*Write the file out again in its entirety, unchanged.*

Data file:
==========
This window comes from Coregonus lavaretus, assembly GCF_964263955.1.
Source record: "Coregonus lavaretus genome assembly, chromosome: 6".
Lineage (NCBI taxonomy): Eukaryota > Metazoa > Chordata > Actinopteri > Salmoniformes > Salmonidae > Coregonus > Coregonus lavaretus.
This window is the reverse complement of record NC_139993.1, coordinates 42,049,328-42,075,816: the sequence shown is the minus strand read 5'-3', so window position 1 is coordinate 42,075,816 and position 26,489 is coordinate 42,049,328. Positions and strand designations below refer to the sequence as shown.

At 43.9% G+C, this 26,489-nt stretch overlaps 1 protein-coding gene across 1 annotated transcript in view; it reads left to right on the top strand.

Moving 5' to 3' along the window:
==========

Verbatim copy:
This window comes from Coregonus lavaretus, assembly GCF_964263955.1.
Source record: "Coregonus lavaretus genome assembly, chromosome: 6".
Lineage (NCBI taxonomy): Eukaryota > Metazoa > Chordata > Actinopteri > Salmoniformes > Salmonidae > Coregonus > Coregonus lavaretus.
This window is the reverse complement of record NC_139993.1, coordinates 42,049,328-42,075,816: the sequence shown is the minus strand read 5'-3', so window position 1 is coordinate 42,075,816 and position 26,489 is coordinate 42,049,328. Positions and strand designations below refer to the sequence as shown.

At 43.9% G+C, this 26,489-nt stretch overlaps 1 protein-coding gene across 1 annotated transcript in view; it reads left to right on the top strand.

Moving 5' to 3' along the window: